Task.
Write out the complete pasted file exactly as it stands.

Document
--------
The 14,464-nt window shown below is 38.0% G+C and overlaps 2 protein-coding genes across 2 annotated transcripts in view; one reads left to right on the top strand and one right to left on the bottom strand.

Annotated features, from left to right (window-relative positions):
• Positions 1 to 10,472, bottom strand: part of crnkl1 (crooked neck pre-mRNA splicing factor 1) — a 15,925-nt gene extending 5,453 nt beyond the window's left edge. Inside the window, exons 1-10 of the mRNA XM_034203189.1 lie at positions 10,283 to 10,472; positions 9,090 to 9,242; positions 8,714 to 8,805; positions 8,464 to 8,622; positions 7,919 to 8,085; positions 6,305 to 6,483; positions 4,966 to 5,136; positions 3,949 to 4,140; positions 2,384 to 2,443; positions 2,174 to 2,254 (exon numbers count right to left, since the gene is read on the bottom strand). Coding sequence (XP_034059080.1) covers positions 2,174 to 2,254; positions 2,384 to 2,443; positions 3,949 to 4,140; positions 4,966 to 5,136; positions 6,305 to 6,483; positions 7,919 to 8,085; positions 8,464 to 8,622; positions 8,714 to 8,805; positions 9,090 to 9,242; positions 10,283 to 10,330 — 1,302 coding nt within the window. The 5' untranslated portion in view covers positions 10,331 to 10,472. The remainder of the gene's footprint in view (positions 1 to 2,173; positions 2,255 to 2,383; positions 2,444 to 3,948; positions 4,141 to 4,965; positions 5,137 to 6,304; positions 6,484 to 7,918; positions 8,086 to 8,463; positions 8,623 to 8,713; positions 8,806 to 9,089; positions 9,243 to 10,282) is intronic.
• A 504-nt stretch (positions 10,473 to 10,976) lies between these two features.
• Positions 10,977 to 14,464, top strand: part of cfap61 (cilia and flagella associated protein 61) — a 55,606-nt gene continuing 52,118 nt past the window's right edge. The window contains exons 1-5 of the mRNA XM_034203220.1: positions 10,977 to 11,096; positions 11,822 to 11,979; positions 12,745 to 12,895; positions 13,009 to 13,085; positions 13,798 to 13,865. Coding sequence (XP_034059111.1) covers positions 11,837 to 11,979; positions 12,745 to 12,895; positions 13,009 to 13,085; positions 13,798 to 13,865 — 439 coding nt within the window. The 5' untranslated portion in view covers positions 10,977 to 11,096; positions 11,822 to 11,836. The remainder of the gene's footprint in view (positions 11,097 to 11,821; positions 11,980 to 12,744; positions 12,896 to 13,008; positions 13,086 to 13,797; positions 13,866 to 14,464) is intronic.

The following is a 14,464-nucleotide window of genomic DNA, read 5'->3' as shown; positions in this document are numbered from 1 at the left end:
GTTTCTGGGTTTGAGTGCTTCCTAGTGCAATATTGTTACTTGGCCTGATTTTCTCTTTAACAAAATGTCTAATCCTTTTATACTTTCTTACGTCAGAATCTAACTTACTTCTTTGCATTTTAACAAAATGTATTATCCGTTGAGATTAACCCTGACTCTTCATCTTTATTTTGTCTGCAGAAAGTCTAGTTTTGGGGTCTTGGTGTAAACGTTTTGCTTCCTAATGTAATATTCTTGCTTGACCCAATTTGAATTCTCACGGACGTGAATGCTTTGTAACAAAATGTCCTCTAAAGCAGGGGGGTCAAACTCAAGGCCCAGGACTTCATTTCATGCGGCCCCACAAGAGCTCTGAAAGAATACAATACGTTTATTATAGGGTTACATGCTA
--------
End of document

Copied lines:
The 14,464-nt window shown below is 38.0% G+C and overlaps 2 protein-coding genes across 2 annotated transcripts in view; one reads left to right on the top strand and one right to left on the bottom strand.

Annotated features, from left to right (window-relative positions):
• Positions 1 to 10,472, bottom strand: part of crnkl1 (crooked neck pre-mRNA splicing factor 1) — a 15,925-nt gene extending 5,453 nt beyond the window's left edge. Inside the window, exons 1-10 of the mRNA XM_034203189.1 lie at positions 10,283 to 10,472; positions 9,090 to 9,242; positions 8,714 to 8,805; positions 8,464 to 8,622; positions 7,919 to 8,085; positions 6,305 to 6,483; positions 4,966 to 5,136; positions 3,949 to 4,140; positions 2,384 to 2,443; positions 2,174 to 2,254 (exon numbers count right to left, since the gene is read on the bottom strand). Coding sequence (XP_034059080.1) covers positions 2,174 to 2,254; positions 2,384 to 2,443; positions 3,949 to 4,140; positions 4,966 to 5,136; positions 6,305 to 6,483; positions 7,919 to 8,085; positions 8,464 to 8,622; positions 8,714 to 8,805; positions 9,090 to 9,242; positions 10,283 to 10,330 — 1,302 coding nt within the window. The 5' untranslated portion in view covers positions 10,331 to 10,472. The remainder of the gene's footprint in view (positions 1 to 2,173; positions 2,255 to 2,383; positions 2,444 to 3,948; positions 4,141 to 4,965; positions 5,137 to 6,304; positions 6,484 to 7,918; positions 8,086 to 8,463; positions 8,623 to 8,713; positions 8,806 to 9,089; positions 9,243 to 10,282) is intronic.
• A 504-nt stretch (positions 10,473 to 10,976) lies between these two features.
• Positions 10,977 to 14,464, top strand: part of cfap61 (cilia and flagella associated protein 61) — a 55,606-nt gene continuing 52,118 nt past the window's right edge. The window contains exons 1-5 of the mRNA XM_034203220.1: positions 10,977 to 11,096; positions 11,822 to 11,979; positions 12,745 to 12,895; positions 13,009 to 13,085; positions 13,798 to 13,865. Coding sequence (XP_034059111.1) covers positions 11,837 to 11,979; positions 12,745 to 12,895; positions 13,009 to 13,085; positions 13,798 to 13,865 — 439 coding nt within the window. The 5' untranslated portion in view covers positions 10,977 to 11,096; positions 11,822 to 11,836. The remainder of the gene's footprint in view (positions 11,097 to 11,821; positions 11,980 to 12,744; positions 12,896 to 13,008; positions 13,086 to 13,797; positions 13,866 to 14,464) is intronic.

The following is a 14,464-nucleotide window of genomic DNA, read 5'->3' as shown; positions in this document are numbered from 1 at the left end:
GTTTCTGGGTTTGAGTGCTTCCTAGTGCAATATTGTTACTTGGCCTGATTTTCTCTTTAACAAAATGTCTAATCCTTTTATACTTTCTTACGTCAGAATCTAACTTACTTCTTTGCATTTTAACAAAATGTATTATCCGTTGAGATTAACCCTGACTCTTCATCTTTATTTTGTCTGCAGAAAGTCTAGTTTTGGGGTCTTGGTGTAAACGTTTTGCTTCCTAATGTAATATTCTTGCTTGACCCAATTTGAATTCTCACGGACGTGAATGCTTTGTAACAAAATGTCCTCTAAAGCAGGGGGGTCAAACTCAAGGCCCAGGACTTCATTTCATGCGGCCCCACAAGAGCTCTGAAAGAATACAATACGTTTATTATAGGGTTACATGCTA